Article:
Australia and New Zealand, March 2017

By Henry Doenlen

After our flying safari in South Africa and Namibia during May, 2016, Liz and I were eager to look for a new adventure flying a small airplane. We actually had looked at the Flyinn web site during 2015, but we had difficulty with emailing the folks there. During June, 2016, we emailed again, and after working around some email server issues, were able to arrange a tour beginning March 21 with Jo McCaughan.  In planning our trip, Liz and I thought we should visit Australia since we were in that part of the world. Our friends did not seem to be very impressed with Sydney, so we planned to go to Melbourne. There. we could see the Penguin Parade!

This web page is a combination blog and photo album. Almost all of the photos are clickable and hyperlink to a larger image. Clicking on the videos takes you to YouTube. Click here for the blog with flying info only.

A pilot needs to get their license "validated" before being permitted to fly a New Zealand registered aircraft. The validation process started 2 months before the trip to New Zealand. I had fill out a 1 page validation application and email copies of my American pilot's license, medical, recent logbook pages and passport photos to Flyinn.  I also had to acquire a new Restricted Radiotelephone Permit from the Federal Communications Commission. This was not required for flying in the United States, but is required overseas. They took care of all of the details. Validation is for a specific model of airplane. Flyinn uses Cessna 172's with Penn Yan Aero Super Hawk 180 hp engines.  I had experience with flying one at SkyWarriors in Pensacola.

3/15/17: Departing the States…


Leaving Pensacola at 10:30 am, we flew a regional jet to Chicago and a 757 to Los Angeles. There, we boarded a 787 Dreamliner for Melborne. During the flights, I was able to review the pdf booklets from the New Zealand Civil Aviation Authority (CAA) on "Mountain Flying" and "In and Around Milford." I learned that it was best to fly on the upwind side of valleys, where the air was smoother, uplifting, and would give a smaller turn radius if needed. But this had to be balanced with the recommended right-of-way practice of flying on the righthand side of a valley. I wondered what happened when the upwind side was on the left and the turbulent lee side with it's downdrafts was on the right.  I figured I would find out with the Flyinn instructor.  Mountain saddles (dips between peaks) were passed at an angle in level flight to allow for a turn away if needed.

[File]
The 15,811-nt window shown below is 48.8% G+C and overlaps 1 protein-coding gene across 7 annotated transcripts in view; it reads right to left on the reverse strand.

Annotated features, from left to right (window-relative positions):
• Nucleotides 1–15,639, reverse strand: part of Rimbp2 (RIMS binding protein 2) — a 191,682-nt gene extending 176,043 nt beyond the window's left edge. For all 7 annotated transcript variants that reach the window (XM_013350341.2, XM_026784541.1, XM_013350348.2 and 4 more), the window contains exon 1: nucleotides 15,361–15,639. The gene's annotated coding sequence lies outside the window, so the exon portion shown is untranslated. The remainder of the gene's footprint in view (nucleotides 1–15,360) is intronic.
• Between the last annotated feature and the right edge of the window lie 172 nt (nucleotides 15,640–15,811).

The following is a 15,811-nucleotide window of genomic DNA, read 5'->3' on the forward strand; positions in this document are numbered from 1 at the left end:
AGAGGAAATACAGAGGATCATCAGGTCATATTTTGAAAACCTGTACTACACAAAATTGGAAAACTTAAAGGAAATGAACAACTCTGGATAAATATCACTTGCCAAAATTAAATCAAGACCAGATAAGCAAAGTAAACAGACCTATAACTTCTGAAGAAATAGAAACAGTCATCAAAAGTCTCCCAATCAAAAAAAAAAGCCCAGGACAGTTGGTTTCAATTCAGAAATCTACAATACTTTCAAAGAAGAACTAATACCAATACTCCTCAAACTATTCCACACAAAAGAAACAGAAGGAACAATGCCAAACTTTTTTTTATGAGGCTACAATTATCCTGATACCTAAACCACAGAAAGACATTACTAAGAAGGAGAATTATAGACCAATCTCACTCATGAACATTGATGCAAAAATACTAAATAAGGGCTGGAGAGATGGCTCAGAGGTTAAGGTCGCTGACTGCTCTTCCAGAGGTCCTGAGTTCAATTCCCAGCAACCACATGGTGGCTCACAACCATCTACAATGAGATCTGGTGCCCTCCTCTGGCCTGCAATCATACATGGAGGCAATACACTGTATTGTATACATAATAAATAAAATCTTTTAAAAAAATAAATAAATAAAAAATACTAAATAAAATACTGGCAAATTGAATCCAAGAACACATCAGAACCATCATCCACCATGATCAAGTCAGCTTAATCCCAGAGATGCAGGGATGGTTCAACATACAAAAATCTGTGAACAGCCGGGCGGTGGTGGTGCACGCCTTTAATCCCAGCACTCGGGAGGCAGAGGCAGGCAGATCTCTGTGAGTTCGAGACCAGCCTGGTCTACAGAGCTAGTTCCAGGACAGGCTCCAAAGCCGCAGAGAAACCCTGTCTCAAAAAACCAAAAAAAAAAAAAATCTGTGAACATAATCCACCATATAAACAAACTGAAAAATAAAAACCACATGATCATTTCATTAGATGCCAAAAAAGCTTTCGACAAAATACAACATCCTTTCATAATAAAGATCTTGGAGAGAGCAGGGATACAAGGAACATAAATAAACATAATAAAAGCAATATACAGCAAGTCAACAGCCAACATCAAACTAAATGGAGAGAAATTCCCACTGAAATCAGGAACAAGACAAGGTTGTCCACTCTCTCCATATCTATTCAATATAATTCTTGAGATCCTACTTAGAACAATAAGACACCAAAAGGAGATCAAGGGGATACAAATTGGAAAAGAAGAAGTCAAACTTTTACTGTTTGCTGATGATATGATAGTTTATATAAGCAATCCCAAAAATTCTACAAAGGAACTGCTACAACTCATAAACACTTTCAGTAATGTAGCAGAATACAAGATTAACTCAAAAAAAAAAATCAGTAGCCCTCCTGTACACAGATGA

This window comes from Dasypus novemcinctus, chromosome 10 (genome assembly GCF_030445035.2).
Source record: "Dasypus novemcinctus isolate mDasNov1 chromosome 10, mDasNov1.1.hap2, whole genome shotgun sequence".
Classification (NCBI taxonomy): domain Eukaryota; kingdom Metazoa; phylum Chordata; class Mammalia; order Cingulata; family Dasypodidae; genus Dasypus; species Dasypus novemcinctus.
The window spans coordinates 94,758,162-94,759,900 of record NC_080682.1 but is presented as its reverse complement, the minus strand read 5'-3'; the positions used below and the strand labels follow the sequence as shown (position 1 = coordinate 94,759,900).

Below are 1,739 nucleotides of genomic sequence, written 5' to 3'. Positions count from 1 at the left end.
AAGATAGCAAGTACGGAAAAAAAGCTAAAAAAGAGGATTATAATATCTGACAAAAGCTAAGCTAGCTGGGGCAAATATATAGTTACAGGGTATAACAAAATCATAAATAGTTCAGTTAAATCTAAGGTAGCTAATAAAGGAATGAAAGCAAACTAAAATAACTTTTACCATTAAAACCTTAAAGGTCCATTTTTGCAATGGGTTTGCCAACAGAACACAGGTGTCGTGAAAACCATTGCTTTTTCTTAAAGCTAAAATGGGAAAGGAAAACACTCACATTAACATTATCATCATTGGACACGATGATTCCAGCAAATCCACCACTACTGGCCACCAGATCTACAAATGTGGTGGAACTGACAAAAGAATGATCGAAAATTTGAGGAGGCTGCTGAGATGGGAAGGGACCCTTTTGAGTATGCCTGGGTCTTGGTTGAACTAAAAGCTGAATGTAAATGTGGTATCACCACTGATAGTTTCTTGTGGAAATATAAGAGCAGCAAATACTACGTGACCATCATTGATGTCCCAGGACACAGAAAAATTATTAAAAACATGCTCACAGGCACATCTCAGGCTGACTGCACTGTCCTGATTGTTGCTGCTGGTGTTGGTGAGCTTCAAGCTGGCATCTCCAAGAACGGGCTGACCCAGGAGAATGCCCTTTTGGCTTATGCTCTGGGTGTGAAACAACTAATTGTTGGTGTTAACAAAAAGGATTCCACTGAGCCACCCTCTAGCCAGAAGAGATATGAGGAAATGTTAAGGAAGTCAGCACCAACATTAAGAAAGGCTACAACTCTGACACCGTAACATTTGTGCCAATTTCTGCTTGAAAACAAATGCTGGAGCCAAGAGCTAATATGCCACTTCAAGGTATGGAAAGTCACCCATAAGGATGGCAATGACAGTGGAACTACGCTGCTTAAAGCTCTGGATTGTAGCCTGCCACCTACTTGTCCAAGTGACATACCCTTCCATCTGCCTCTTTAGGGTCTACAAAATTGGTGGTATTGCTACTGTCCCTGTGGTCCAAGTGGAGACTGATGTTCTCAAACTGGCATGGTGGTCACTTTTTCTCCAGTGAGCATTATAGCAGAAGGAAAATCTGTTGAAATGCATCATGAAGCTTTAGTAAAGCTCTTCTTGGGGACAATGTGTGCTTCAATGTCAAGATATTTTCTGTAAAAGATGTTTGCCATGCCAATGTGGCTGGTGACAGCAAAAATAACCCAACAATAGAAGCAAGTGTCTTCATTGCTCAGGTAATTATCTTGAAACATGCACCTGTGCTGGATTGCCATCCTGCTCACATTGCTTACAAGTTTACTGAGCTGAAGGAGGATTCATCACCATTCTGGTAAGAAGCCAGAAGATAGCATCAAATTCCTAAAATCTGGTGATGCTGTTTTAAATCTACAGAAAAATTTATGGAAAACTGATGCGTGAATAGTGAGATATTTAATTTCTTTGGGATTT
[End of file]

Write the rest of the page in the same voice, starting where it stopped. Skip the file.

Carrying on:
3/17/17 … and arriving in Melborne

United Airlines flight 98 took us over the international date line, so we totally lost Thursday.  We arrived in Melbourne Tullamarine Airport just before 9:00 am. We took Skybus from the airport to the Southern Station in Melbourne, which was less than a block from Hotel Alto where we stayed. We had traveled for 30 hours and 10,459 miles during 16 hours of flight.


3/17/17: A Melbourne Walkabout


After checking into the Hotel Alto, we set out to explore Melboune by foot. We walked north on King Street, then through to the middle of Flagstaff Gardens. We exited the park to walk east on LaTrobe, turning south on Elizabeth Street. We stopped in Michael's Camera and Video store to buy an electrical outlet converter, as mine had been stolen in Los Angeles airport. We continued on Elizabeth street, drank Vietnamese ice coffee from a sidewalk vender, and looked into the Royal Arcade.  We walked east on Burke Street, then south on Swanston Street to take us past St. Paul's Cathedral (Episcopal), Federation Square, and the picturesque Finder's Street Railsay Station. We crossed the Yarra River on St. Kilda road and entered the Alexandra Gardens, walked along the river past some boathouses, then crossed Alexandra Avenue to Queen Victoria Gardens.  We looked at the Queen Victoria memorial, found the Floral Clock, and walked back to the bridge. We walked along the Southbank Prominade, then crossed the Yarra River on the Southbank Pedestrian Bridge. We walked west along Bananna Alley, then up Market Street, looking for a bakery.  After finding a bakery and purchasing the next day's breakfast, we walked back to the hotel. We had dinner at the Scugnizzo Italian restaurant.



3/18/17: The Great Ocean Road

On Saturday, we were picked up by GoWest tours at our hotel, and rode in the front of the small bus on their Great Ocean Road Tour. The bus took us over the fabulously large West Gate Bridge, then down the M1 Princess Highway to B100, the Great Ocean Road. First stop was the surfing